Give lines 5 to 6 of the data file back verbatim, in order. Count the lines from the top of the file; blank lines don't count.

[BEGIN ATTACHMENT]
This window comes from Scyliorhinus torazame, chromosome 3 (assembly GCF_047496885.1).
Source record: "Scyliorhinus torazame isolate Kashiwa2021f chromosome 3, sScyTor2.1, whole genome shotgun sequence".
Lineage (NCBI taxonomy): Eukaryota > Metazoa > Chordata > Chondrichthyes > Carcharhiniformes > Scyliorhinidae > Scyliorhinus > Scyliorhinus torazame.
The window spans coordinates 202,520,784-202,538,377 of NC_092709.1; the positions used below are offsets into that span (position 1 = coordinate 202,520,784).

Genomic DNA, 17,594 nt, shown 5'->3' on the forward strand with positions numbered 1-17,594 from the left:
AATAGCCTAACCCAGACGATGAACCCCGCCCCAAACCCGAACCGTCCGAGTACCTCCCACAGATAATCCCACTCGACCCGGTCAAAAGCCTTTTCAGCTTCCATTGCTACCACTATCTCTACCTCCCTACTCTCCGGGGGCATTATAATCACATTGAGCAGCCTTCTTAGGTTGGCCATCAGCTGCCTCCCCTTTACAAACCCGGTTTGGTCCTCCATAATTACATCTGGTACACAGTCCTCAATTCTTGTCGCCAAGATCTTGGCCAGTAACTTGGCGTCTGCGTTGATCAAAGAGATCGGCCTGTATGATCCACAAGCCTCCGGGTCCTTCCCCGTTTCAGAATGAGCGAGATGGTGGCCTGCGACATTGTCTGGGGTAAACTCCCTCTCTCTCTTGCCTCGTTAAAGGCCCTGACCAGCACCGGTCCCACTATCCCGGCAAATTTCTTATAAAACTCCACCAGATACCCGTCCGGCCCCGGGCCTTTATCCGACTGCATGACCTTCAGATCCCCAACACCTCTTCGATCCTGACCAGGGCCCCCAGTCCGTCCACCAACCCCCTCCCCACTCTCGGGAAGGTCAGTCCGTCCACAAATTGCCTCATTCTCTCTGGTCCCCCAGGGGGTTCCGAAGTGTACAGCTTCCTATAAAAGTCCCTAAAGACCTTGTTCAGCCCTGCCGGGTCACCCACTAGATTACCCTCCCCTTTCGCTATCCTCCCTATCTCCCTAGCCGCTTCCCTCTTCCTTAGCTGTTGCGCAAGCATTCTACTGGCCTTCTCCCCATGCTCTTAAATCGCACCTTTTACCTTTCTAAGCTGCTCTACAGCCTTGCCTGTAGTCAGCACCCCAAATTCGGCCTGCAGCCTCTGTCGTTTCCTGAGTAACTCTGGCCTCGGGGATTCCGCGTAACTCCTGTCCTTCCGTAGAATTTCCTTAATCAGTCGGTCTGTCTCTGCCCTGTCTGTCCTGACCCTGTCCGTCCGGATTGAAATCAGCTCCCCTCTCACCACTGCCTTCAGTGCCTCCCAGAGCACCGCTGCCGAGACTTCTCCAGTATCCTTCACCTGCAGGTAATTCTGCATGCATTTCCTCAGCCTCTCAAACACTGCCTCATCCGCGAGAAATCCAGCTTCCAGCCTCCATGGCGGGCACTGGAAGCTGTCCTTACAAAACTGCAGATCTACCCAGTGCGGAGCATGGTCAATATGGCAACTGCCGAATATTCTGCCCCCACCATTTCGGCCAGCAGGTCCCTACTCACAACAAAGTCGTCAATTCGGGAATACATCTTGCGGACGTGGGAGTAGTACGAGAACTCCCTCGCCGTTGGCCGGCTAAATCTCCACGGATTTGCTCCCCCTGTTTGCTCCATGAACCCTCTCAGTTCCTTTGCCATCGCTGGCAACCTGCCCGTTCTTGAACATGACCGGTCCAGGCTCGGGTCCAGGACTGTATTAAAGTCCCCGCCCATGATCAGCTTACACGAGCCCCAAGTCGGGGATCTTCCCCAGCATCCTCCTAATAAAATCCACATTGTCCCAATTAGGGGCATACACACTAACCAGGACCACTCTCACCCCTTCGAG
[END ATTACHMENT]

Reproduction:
Genomic DNA, 17,594 nt, shown 5'->3' on the forward strand with positions numbered 1-17,594 from the left:
AATAGCCTAACCCAGACGATGAACCCCGCCCCAAACCCGAACCGTCCGAGTACCTCCCACAGATAATCCCACTCGACCCGGTCAAAAGCCTTTTCAGCTTCCATTGCTACCACTATCTCTACCTCCCTACTCTCCGGGGGCATTATAATCACATTGAGCAGCCTTCTTAGGTTGGCCATCAGCTGCCTCCCCTTTACAAACCCGGTTTGGTCCTCCATAATTACATCTGGTACACAGTCCTCAATTCTTGTCGCCAAGATCTTGGCCAGTAACTTGGCGTCTGCGTTGATCAAAGAGATCGGCCTGTATGATCCACAAGCCTCCGGGTCCTTCCCCGTTTCAGAATGAGCGAGATGGTGGCCTGCGACATTGTCTGGGGTAAACTCCCTCTCTCTCTTGCCTCGTTAAAGGCCCTGACCAGCACCGGTCCCACTATCCCGGCAAATTTCTTATAAAACTCCACCAGATACCCGTCCGGCCCCGGGCCTTTATCCGACTGCATGACCTTCAGATCCCCAACACCTCTTCGATCCTGACCAGGGCCCCCAGTCCGTCCACCAACCCCCTCCCCACTCTCGGGAAGGTCAGTCCGTCCACAAATTGCCTCATTCTCTCTGGTCCCCCAGGGGGTTCCGAAGTGTACAGCTTCCTATAAAAGTCCCTAAAGACCTTGTTCAGCCCTGCCGGGTCACCCACTAGATTACCCTCCCCTTTCGCTATCCTCCCTATCTCCCTAGCCGCTTCCCTCTTCCTTAGCTGTTGCGCAAGCATTCTACTGGCCTTCTCCCCATGCTCTTAAATCGCACCTTTTACCTTTCTAAGCTGCTCTACAGCCTTGCCTGTAGTCAGCACCCCAAATTCGGCCTGCAGCCTCTGTCGTTTCCTGAGTAACTCTGGCCTCGGGGATTCCGCGTAACTCCTGTCCTTCCGTAGAATTTCCTTAATCAGTCGGTCTGTCTCTGCCCTGTCTGTCCTGACCCTGTCCGTCCGGATTGAAATCAGCTCCCCTCTCACCACTGCCTTCAGTGCCTCCCAGAGCACCGCTGCCGAGACTTCTCCAGTATCCTTCACCTGCAGGTAATTCTGCATGCATTTCCTCAGCCTCTCAAACACTGCCTCATCCGCGAGAAATCCAGCTTCCAGCCTCCATGGCGGGCACTGGAAGCTGTCCTTACAAAACTGCAGATCTACCCAGTGCGGAGCATGGTCAATATGGCAACTGCCGAATATTCTGCCCCCACCATTTCGGCCAGCAGGTCCCTACTCACAACAAAGTCGTCAATTCGGGAATACATCTTGCGGACGTGGGAGTAGTACGAGAACTCCCTCGCCGTTGGCCGGCTAAATCTCCACGGATTTGCTCCCCCTGTTTGCTCCATGAACCCTCTCAGTTCCTTTGCCATCGCTGGCAACCTGCCCGTTCTTGAACATGACCGGTCCAGGCTCGGGTCCAGGACTGTATTAAAGTCCCCGCCCATGATCAGCTTACACGAGCCCCAAGTCGGGGATCTTCCCCAGCATCCTCCTAATAAAATCCACATTGTCCCAATTAGGGGCATACACACTAACCAGGACCACTCTCACCCCTTCGAG